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March 22, 2015

Lighter chicken and black bean enchiladas

Lighter chicken and black bean enchiladas, fun to make with the kids!

In the house where I grew up, nary an enchilada graced our dinner table. In fact, we never ate any Tex-Mex or Mexican food at all. (A deprived childhood. I know that now.) In my own kitchen, I love to create pans of enchiladas with leftover bits from the Thanksgiving table, and sometimes I make the classic combos, too. This version of the popular creamy chicken and black bean enchiladas is a little bit healthier without losing any of the gooey goodness that makes them crave-worthy. Use whole wheat low-carb tortillas, low-fat cheese, and nonfat Greek yogurt in place of sour cream in the filling; you won't miss a few calories and carbs. I love my own crazy mixed-up red enchilada sauce, which gets its light, bright flavor from sofrito; a good-quality canned sauce will be fine if you don't have time to make your own. The small amount of green chiles doesn't make these very spicy, but you can leave them out if you wish. Let your kids help you fill and roll the enchiladas for some family fun in the kitchen.

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March 11, 2015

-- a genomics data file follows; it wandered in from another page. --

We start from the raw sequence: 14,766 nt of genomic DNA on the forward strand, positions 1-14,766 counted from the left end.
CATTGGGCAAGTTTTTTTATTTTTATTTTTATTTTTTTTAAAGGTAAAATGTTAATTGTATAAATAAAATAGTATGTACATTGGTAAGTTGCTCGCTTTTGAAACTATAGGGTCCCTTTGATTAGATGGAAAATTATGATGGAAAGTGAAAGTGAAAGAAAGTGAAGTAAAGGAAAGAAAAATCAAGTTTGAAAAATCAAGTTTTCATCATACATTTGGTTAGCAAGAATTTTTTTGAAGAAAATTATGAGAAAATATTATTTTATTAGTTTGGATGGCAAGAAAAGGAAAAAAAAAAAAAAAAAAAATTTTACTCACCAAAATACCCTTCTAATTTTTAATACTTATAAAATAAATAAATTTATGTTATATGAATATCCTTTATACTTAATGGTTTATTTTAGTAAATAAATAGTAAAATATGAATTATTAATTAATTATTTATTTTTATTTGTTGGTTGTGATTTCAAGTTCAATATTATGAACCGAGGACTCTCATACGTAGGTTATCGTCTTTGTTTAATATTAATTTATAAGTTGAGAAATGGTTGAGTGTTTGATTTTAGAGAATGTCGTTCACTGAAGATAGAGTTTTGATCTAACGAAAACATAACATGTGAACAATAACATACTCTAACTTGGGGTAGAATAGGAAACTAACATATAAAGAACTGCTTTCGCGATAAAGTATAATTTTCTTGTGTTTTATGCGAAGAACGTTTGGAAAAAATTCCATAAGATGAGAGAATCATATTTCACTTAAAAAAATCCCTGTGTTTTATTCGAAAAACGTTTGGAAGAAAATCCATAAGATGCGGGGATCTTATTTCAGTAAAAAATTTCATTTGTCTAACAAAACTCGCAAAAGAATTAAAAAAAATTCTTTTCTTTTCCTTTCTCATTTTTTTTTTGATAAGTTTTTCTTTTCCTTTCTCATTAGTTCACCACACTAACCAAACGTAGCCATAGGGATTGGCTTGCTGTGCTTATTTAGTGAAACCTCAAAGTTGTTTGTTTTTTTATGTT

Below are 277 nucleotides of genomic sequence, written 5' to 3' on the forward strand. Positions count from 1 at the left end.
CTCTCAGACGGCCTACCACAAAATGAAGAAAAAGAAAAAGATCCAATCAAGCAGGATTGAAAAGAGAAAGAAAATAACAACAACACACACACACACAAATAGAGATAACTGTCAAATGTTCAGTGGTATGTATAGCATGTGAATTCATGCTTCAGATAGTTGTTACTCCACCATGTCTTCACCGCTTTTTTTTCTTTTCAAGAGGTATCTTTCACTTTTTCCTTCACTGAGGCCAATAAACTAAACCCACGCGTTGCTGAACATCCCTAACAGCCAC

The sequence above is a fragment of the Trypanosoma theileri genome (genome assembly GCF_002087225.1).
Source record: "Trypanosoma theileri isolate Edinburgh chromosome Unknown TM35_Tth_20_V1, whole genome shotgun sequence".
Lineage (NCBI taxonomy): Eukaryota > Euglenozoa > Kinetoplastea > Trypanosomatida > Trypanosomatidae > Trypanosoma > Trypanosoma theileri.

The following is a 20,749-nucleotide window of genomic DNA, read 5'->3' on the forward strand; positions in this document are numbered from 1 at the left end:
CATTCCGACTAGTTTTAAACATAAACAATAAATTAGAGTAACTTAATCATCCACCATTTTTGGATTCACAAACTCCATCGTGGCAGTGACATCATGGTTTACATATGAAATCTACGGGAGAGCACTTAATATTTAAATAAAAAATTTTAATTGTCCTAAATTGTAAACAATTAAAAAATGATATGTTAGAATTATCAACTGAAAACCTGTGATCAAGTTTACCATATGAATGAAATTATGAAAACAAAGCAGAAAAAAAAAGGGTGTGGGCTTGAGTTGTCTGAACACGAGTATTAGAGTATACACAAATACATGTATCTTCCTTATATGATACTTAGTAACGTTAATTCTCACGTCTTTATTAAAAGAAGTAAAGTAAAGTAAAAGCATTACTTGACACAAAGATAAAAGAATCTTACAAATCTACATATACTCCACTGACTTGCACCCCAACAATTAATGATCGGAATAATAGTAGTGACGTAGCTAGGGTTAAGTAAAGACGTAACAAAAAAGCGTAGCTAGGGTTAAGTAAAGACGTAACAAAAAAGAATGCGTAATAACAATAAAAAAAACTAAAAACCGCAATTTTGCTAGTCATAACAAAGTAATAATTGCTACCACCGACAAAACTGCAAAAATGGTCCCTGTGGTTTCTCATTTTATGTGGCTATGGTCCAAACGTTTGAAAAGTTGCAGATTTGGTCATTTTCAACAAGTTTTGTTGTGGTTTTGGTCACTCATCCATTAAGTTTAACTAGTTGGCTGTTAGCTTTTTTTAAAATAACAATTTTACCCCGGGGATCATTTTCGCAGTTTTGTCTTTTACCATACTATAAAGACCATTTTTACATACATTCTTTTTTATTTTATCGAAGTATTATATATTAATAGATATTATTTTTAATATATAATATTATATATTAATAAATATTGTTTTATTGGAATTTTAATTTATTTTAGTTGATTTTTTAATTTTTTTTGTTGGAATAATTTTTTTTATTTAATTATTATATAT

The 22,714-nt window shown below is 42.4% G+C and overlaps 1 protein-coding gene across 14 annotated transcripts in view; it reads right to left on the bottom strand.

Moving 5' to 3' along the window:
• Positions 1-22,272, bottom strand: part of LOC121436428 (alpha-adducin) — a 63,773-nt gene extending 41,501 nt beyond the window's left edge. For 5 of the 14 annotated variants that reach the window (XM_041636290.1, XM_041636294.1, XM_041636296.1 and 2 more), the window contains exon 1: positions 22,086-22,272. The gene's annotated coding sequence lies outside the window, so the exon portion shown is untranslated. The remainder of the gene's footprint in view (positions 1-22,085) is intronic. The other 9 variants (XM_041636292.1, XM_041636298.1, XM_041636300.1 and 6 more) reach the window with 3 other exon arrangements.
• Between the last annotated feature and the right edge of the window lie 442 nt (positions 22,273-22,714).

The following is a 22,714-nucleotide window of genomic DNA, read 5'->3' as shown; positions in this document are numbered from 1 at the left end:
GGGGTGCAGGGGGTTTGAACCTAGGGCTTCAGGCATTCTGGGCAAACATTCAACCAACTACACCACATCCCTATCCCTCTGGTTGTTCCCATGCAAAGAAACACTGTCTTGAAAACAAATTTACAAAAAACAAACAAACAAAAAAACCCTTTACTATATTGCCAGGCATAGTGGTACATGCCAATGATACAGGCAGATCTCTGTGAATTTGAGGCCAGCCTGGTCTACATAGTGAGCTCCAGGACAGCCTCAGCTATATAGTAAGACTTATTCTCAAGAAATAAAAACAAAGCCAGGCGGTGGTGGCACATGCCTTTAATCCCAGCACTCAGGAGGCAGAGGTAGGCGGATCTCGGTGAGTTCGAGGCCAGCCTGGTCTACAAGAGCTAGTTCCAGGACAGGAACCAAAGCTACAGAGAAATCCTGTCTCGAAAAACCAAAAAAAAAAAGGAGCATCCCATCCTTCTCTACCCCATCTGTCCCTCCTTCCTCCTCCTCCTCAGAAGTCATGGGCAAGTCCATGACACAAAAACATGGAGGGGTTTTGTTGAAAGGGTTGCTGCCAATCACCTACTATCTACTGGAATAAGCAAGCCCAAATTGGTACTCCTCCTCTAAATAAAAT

Crazy mixed-up red enchilada sauce

There's nothing traditional about this easy homemade enchilada sauce!

As I organized the pantry shelves in my new kitchen, grouping all of the tomato-related products together -- canned chopped tomatoes, tomato paste, Ro*Tel -- I realized I didn't have any cans of enchilada sauce, which is pretty much a fixture in my perfect pantry (and which isn't usually made with tomato, but that's where I'd look for it). However, I did discover a bunch of ingredients I thought would make a perfect, if not perfectly traditional, sauce for enchiladas, and I tossed them a pot. The result was this rich sauce with just a hint of cilantro from a jar of storebought sofrito (you'll find it in the Latino foods aisle). Depending on the filling I use in my enchiladas, I might stir in a teaspoon of adobo sauce (from a can of chipotle peppers with adobo), to add some smokiness to the sauce. If you like your enchilada sauce thinner, just add a few teaspoons of water. I prefer mine with a bit of body. It's an easy recipe to double, and you'll want to stash some sauce in the freezer for burritos, flautas, soup, beans, pasta, meatloaf, or just about any type of enchilada you can dream up. A jar of homemade enchilada sauce makes a great hostess gift, too.

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  • My name is Lydia Walshin. From my tiny kitchen in Boston's South End, I share recipes that use what we keep in our pantries, the usual and not-so-usual ingredients that spice up our lives. Thanks so much for visiting.